The Journal of Tube Audio Circuit Design Volume 3 Number 2 >>

Note from the Editor

I thought that this issue would be up by Feb 1. Sorry for the delay. The sad fact is that this journal is always the last priority. I wish it were the my first priority, as I would like to cover many more topics and experimentations. But until it can economically justify the time and effort spent on it, the back burner is where it will stay. So please tell your friends about this journal, as the more readers it has, the better the chance it will have at attracting paying advertisers. The circulation count was removed not to hide the number, but because most readers have taken advantage of the PDF format. Speaking of which, I am buying the latest version of Adobe's Acrobat Distiller, so the files will become more user friendly.

On a happier note, this issue is full of tube circuit information and analysis. The complaint that I have shunned the 300B is answered by using it in the design examples of the article on partial feedback. The tube is undoubtedly great, but even great things can bore one eventually. Seemingly, every article prompts an e-mail asking if the 300B could be used in the circuit; well, this time it can be. A second brief look at the problem of designing a portable headphone amplifier is made in this issue. Additionally, the e-mail section contains a lengthy reply concerning a hybrid Class-A SE amplifier.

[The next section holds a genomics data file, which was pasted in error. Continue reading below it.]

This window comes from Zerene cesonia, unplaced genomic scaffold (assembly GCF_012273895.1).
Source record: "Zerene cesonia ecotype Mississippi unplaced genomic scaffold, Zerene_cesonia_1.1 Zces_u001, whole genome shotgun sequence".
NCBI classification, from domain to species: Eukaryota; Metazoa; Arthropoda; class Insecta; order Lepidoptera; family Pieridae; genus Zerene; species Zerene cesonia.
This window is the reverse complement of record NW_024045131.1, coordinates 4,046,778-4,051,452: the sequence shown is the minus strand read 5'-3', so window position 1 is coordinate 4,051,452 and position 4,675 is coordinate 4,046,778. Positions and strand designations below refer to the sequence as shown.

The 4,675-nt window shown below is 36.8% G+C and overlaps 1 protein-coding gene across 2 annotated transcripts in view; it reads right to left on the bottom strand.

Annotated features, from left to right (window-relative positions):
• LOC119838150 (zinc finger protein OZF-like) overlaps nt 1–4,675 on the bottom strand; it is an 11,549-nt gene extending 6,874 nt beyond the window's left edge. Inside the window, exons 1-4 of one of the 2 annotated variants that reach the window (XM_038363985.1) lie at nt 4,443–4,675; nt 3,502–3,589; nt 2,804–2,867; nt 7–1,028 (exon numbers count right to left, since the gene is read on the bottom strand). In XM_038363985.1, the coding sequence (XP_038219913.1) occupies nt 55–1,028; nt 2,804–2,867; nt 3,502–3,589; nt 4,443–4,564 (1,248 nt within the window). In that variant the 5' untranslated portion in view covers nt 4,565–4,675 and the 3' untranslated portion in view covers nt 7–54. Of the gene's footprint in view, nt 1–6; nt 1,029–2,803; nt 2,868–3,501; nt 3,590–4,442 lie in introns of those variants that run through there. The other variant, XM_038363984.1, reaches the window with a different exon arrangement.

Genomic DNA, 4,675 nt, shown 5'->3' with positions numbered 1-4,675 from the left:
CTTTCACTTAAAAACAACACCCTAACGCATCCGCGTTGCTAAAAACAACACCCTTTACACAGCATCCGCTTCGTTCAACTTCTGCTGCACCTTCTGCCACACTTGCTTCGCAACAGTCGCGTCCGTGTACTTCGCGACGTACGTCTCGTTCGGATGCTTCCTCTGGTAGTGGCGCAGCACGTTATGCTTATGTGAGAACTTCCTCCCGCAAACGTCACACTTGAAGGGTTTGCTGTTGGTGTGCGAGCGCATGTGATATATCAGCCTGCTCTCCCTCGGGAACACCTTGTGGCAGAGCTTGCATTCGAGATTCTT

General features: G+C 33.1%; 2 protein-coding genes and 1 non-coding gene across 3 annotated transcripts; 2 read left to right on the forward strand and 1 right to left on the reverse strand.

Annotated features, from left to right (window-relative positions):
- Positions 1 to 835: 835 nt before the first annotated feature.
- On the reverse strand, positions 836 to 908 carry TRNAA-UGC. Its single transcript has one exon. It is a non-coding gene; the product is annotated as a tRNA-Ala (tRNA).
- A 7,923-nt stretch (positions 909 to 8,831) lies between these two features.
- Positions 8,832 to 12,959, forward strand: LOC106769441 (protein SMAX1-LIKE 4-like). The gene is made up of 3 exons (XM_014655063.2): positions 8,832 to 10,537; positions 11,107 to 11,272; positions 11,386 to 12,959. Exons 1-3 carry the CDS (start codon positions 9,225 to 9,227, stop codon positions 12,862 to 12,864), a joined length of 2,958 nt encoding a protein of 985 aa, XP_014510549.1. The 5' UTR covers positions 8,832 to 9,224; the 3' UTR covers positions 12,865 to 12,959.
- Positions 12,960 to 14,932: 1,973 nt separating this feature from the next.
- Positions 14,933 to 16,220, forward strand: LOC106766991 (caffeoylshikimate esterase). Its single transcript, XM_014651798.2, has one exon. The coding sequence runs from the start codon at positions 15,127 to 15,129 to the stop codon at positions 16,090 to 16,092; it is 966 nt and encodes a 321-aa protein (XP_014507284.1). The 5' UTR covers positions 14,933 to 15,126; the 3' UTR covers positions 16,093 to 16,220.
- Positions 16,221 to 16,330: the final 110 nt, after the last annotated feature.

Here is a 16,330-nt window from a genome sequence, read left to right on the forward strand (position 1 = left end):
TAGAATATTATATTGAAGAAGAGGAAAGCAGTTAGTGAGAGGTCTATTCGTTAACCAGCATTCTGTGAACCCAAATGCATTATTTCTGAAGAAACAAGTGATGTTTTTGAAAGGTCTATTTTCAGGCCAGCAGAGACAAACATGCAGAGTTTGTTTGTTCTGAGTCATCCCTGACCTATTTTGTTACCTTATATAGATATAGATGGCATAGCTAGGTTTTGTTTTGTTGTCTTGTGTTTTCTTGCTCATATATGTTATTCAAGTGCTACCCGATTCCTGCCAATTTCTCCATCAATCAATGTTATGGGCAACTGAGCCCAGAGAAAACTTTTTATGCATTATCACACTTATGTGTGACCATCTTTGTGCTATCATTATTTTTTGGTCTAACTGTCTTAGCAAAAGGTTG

Remember, if you have a request or suggestion of your own for either an article topic or circuit explanation, please e-mail: 




Partial Feedback Amplifiers

       For the last two issues I have been promising to resurrect a worthy old tube circuit topology. Although this topology was used mostly in power amplifier output stages, its application could be (and should be) much wider. Going by the names of "the partial feedback amplifier" and "the inverse feedback pair amplifier," this circuit topology is defined by the use of a resistor spanning the output tube's output to its input, i.e. the wrapping of a feedback loop from the plate to the grid, and as the plate inverts the grid's signal, a negative feedback loop.

Partial-Feedback Topology

     This feedback-loop delivers the goods: it lowers distortion, output impedance and noise at the plate, while extending the frequency bandwidth. Because the feedback loop is so short, this feedback system finds little of the instability problems usually associated with the use of feedback. Every additional stage (and its reactive components) burdens feedback stability. The analogy might be of the line of people passing a story from one listener to the next, with the usual outcome of the story straying from the first telling to something unrecognizable at the last. In an amplifier that uses feedback, if the signal fed back ever becomes phase inverted, the amplifier ceases being an amplifier and becomes an oscillator.

In This Issue


Partial Feedback Amplifiers

Portable Tube Headphone Amplifier


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